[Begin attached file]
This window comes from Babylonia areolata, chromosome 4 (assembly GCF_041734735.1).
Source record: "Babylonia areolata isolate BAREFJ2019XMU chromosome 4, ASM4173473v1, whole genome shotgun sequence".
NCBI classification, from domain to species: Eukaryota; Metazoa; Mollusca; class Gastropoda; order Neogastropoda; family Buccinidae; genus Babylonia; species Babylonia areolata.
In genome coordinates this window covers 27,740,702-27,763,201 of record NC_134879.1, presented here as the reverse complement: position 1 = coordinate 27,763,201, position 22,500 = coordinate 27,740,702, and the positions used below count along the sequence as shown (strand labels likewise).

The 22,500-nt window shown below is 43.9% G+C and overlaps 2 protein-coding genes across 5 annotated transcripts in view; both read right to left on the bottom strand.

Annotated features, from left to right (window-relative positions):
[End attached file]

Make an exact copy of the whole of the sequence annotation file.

This window comes from Babylonia areolata, chromosome 4 (assembly GCF_041734735.1).
Source record: "Babylonia areolata isolate BAREFJ2019XMU chromosome 4, ASM4173473v1, whole genome shotgun sequence".
NCBI classification, from domain to species: Eukaryota; Metazoa; Mollusca; class Gastropoda; order Neogastropoda; family Buccinidae; genus Babylonia; species Babylonia areolata.
In genome coordinates this window covers 27,740,702-27,763,201 of record NC_134879.1, presented here as the reverse complement: position 1 = coordinate 27,763,201, position 22,500 = coordinate 27,740,702, and the positions used below count along the sequence as shown (strand labels likewise).

The 22,500-nt window shown below is 43.9% G+C and overlaps 2 protein-coding genes across 5 annotated transcripts in view; both read right to left on the bottom strand.

Annotated features, from left to right (window-relative positions):